When Kids Pursue Their Interests

Play is becoming an endangered species in our culture. Rather than help children understand why certain situations are dangerous or allow them to gain that knowledge through supervised experience, we put up signs and disclaimers warning children to not even explore, without explanation. And when someone doesn’t put up a sign or disclaimer on something that should be common sense, we sue. The problem is, expecting signs and disclaimers to stop children from experiencing the world robs them of their most useful innate learning tools: play and exploration. They don’t start building their personal knowledge base, leaving them with at most a minimal sense of self-reliance, self-control, or self-discipline. They don’t learn how to evaluate situations or how to take the calculated risks necessary to challenge themselves and to improve the community around them.

When you step back and create safe spaces that offer level-appropriate challenges tailored to a child’s interest, you end up with kids like Owen Nannarone. Nannarone’s mother started homeschooling him because he wasn’t adapting well to life inside a traditional classroom, allowing him to explore his interest in taking things apart to see how they work. She tailors his school work to help him get the skills he needs to support his explorations and inventions. His father takes him to meet inventors and designers so he can see how they work and network with them. He also attends a makerspace with other children who are similarly fascinated with how things work and in using what they learn to make their own things work. And he, with his father’s assistance, is working on his first invention, complete with patent application.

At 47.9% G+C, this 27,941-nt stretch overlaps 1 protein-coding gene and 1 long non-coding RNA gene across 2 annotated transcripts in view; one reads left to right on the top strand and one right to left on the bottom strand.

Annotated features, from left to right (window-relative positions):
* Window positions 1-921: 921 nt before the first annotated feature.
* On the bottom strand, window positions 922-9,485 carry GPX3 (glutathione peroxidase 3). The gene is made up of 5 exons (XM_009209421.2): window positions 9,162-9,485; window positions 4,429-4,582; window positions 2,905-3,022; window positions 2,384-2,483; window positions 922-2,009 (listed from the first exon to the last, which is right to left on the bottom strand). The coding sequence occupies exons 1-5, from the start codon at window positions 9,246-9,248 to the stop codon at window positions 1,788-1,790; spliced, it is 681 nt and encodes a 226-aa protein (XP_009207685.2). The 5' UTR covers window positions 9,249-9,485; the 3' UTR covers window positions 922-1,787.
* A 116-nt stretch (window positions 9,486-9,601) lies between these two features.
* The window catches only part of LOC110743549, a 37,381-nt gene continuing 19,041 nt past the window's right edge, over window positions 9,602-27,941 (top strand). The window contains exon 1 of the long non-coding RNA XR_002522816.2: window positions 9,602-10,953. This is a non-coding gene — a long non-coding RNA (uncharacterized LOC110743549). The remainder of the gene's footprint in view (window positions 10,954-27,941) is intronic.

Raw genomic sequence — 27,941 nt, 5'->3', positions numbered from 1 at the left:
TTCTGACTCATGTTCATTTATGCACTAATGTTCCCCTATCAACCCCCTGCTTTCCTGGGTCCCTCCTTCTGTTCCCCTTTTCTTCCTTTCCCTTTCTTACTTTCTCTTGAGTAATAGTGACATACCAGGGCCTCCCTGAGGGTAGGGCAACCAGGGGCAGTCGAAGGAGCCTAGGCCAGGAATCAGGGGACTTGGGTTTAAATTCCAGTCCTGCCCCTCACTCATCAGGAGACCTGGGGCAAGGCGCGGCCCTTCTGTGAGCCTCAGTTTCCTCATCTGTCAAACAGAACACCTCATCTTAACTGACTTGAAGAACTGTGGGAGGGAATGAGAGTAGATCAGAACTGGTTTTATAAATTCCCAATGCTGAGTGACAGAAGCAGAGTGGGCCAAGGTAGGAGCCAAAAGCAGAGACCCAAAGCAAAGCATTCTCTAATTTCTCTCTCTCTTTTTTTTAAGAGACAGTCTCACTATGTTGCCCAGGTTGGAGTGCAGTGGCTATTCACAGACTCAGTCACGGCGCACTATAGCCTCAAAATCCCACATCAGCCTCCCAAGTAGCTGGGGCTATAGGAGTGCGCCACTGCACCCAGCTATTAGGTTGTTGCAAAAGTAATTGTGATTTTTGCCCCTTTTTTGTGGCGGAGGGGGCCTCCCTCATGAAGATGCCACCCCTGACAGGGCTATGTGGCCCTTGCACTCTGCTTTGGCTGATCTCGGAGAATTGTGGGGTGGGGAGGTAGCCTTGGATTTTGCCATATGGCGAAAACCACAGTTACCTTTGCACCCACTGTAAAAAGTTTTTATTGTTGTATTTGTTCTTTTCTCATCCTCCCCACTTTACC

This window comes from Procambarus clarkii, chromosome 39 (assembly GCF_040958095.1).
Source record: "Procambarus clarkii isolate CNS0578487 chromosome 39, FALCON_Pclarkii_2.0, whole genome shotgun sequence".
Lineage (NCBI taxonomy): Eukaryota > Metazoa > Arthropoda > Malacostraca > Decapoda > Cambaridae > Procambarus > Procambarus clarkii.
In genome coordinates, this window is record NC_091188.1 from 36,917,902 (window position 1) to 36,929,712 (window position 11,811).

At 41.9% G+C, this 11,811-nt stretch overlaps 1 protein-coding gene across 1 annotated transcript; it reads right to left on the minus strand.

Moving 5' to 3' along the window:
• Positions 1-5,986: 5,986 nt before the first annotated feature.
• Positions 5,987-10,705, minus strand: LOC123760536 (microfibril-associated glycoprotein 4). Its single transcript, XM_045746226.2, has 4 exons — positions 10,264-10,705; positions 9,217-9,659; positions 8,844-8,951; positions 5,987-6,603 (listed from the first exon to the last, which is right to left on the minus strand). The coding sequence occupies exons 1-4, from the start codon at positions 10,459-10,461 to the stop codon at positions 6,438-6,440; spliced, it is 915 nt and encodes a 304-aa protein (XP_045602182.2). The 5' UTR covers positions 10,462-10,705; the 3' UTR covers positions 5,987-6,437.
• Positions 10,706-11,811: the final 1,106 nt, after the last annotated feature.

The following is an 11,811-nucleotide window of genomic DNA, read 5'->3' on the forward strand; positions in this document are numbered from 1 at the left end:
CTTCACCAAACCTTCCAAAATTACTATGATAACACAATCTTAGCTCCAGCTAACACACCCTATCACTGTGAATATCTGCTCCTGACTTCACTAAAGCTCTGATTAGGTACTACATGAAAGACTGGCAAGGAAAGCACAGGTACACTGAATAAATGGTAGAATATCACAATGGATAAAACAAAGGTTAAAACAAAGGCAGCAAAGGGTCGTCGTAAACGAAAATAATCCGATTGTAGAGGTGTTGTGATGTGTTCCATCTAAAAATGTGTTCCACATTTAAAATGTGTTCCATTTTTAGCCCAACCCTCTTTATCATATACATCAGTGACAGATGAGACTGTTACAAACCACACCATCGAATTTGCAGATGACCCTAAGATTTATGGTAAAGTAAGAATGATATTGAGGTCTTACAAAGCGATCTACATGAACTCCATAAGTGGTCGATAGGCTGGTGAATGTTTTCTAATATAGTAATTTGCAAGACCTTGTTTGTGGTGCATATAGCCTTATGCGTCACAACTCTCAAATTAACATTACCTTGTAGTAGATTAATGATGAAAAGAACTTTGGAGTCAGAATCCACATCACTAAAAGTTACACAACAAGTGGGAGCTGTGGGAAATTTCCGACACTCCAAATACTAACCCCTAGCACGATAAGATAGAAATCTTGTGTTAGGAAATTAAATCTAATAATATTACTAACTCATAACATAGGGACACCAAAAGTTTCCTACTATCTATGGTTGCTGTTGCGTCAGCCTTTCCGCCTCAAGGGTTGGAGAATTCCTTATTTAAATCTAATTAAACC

Allowing a child to explore their own interests and doing what’s necessary to support those explorations isn’t “the enemy”. In fact, it’s potentially putting the current generation in a position to really contribute to their world…if we’d only release the tot leash. Children rise above whatever risk-averse, common sense-averse behavior the adults around them exhibit because they can see where it leads and they know they don’t want to be there, too. They’re also pretty good at learning from experience, because it’s how they’re wired. It’s up to the adults to provide safe yet challenging environments for the kids to explore and play in, and then to get out of their way and let them learn.


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